Captain Charles Crowdy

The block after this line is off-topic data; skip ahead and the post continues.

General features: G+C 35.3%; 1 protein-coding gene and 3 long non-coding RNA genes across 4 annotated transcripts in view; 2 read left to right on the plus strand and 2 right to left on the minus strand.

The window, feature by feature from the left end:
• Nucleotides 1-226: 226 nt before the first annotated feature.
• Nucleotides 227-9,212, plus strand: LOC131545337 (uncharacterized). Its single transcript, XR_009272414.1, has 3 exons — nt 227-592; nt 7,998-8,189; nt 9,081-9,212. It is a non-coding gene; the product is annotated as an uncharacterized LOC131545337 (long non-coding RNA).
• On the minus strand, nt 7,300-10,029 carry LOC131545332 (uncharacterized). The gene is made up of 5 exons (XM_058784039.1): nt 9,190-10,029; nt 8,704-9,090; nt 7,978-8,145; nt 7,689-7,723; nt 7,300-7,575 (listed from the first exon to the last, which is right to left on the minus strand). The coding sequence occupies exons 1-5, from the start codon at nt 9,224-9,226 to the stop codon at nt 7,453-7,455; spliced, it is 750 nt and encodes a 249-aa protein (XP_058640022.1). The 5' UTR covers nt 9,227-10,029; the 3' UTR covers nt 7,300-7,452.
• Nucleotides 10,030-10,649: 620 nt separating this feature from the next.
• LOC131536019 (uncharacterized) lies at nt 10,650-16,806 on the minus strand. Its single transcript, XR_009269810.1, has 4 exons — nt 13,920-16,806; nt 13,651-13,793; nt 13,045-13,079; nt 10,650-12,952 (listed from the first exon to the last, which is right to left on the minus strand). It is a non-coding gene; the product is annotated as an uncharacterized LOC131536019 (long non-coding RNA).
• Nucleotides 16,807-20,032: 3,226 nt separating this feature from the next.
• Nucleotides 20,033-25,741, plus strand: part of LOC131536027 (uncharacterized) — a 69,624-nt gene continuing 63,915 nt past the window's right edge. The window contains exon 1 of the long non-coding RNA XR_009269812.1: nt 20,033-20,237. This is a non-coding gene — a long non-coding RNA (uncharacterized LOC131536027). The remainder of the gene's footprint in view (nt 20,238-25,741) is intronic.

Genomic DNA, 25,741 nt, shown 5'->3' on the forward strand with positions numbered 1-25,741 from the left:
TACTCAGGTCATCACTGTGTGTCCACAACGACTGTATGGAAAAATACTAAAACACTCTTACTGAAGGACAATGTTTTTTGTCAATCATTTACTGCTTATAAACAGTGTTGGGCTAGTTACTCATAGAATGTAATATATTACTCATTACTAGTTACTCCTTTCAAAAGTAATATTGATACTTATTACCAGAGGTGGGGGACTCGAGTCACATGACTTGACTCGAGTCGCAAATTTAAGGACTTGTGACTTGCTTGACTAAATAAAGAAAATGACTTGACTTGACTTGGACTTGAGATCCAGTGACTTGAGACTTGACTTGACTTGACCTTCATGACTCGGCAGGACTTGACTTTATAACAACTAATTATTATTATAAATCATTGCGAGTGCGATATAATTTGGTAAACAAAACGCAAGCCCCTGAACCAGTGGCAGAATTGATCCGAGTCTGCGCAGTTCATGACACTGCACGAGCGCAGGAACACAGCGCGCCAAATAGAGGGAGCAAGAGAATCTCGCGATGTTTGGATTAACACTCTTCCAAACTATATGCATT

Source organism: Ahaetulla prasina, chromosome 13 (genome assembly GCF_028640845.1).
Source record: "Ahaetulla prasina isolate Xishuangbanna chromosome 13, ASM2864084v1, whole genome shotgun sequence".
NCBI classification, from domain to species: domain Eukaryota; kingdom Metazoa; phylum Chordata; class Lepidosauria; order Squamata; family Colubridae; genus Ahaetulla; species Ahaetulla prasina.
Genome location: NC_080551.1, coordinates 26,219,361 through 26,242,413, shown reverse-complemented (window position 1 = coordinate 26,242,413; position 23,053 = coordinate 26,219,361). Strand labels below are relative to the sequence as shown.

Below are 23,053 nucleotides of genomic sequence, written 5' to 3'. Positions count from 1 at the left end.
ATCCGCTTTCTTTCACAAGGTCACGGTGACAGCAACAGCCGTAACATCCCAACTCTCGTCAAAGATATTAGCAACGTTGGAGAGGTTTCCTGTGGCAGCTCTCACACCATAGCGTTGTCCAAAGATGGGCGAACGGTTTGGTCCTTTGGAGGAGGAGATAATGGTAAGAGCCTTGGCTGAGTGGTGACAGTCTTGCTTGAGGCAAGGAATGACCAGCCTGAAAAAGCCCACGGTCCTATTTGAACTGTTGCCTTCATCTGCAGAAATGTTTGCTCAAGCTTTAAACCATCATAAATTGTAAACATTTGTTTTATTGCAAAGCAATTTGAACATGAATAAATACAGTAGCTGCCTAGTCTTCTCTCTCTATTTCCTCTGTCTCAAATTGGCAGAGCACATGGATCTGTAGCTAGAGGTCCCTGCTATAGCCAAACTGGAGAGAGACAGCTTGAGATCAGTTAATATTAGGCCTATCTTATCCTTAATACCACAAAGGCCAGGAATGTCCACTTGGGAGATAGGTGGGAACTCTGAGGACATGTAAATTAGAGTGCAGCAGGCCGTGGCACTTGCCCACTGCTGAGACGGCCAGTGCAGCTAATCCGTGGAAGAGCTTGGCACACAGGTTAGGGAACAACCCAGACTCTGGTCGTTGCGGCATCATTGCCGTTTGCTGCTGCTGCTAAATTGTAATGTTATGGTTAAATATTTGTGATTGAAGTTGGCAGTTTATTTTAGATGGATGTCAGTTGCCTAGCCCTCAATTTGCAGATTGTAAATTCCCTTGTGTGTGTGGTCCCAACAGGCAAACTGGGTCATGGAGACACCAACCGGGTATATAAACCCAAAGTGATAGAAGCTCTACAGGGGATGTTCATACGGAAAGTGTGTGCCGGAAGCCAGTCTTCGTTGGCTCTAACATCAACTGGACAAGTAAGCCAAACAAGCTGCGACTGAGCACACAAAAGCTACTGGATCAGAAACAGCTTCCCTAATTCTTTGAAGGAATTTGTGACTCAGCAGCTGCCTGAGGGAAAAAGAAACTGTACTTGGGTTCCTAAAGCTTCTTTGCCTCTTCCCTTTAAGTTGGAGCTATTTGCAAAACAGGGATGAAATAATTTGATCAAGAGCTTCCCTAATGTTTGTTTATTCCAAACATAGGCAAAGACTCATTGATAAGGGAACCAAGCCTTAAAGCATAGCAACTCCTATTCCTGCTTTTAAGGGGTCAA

CHARLES CROWDY Esq was born in Mar 1786 at Highworth in Wiltshire where his father practised for many years as a solicitor and realized a considerable fortune.  This officer entered the Royal Navy in Sept 1799 as midshipman on board La Decade frigate, Captain James Wallace fitting out for the Jamaica station from whence he returned home in the Brunswick 74. He next joined the Ganges 74, Captain, afterwards Sir Thomas F Fremantle to whom he served as aide de camp at the battle of Copenhagen April 2nd 1801. During the peace of Amiens Mr Crowdy again visited the West Indies where he remained until the renewal of hostilities with France in 1803. On the Ganges being paid off in 1805 he was received on board the Urania frigate, Captain the Hon Charles Herbert from which ship he was removed into the Hibernia first rate bearing the flag of Earl St Vincent, commander in chief of the Channel fleet early in 1806. He passed his examination for lieutenant on the 1st Jan in the latter year and was promoted into the Hazard sloop, Captain Charles Dilkes on the 17th Mar following.  During a service of nearly two years under that active officer he was frequently employed in boats cutting out French merchant vessels from the vicinities of Rochfort and Bourdeaux.  In the last affair of this kind he was shot through the right arm below the elbow joint for which wound the Patriotic Society voted him a gratuity of 50.  Lieutenant Crowdy subsequently served in the Pilot sloop Cornelia frigate and Diomede 50, the former on the Mediterranean, the two latter ships on the East India station from whence he was obliged to return home in consequence of ill health.  His next appointment was Mar 6th 1813 to the Rippon 74, Captain Sir Christopher Cole. On the 21st Oct following he assisted at the capture of the French 44 gun frigate Weser, and in Feb 1814 he was present at the recapture of a Spanish treasure ship of great value by the Menelaus frigate off L Orient.  In 1821 Lieutenant Crowdy was appointed to the Bulwark 76 flag ship of the late Sir Benjamin H Carew, stationed in the river Medway.  He was made commander from the Maidstone frigate Mar 25th 1824, appointed to the Badger sloop on the North Sea station Dec 29th 1825, and advanced to the rank of captain from half pay Jan 13th 1834.  On the 3rd Mar 1828 a court martial was held on board the flag ship at Portsmouth to try Lieutenant Raymond Evans of the Badger on a charge preferred against him by Commander Crowdy of a breach of part of the 22d article of war in disobeying his commander’s orders relative to a proposed alteration in berthing the men, when, after a minute investigation of all the circumstances the court declared that the charge had not been proved and did adjudge Lieutenant Evans who had been six weeks under arrest on the charge to be fully acquitted.  On the 11th of the same month Commander Crowdy was tried by court martial on charges preferred against him by Lieutenant Evans for unofficerlike, ungentlemanly and oppressive conduct to the officers and crew of the Badger.  On the 17th the court reassembled to hear Commander Crowdy’s defence and agreed that part of the first charge – striking some of the crew when the ship was in danger, they not exerting themselves, was partly proved for which the court adjudged him to be admonished.  This officer married in 1816 the only daughter of the late John C Lewis Esq of Westbury near Bristol and niece to Charles Lewis Esq of St Pierre Park near Chepstow co Monmouth by whom he has had several children.

 

 

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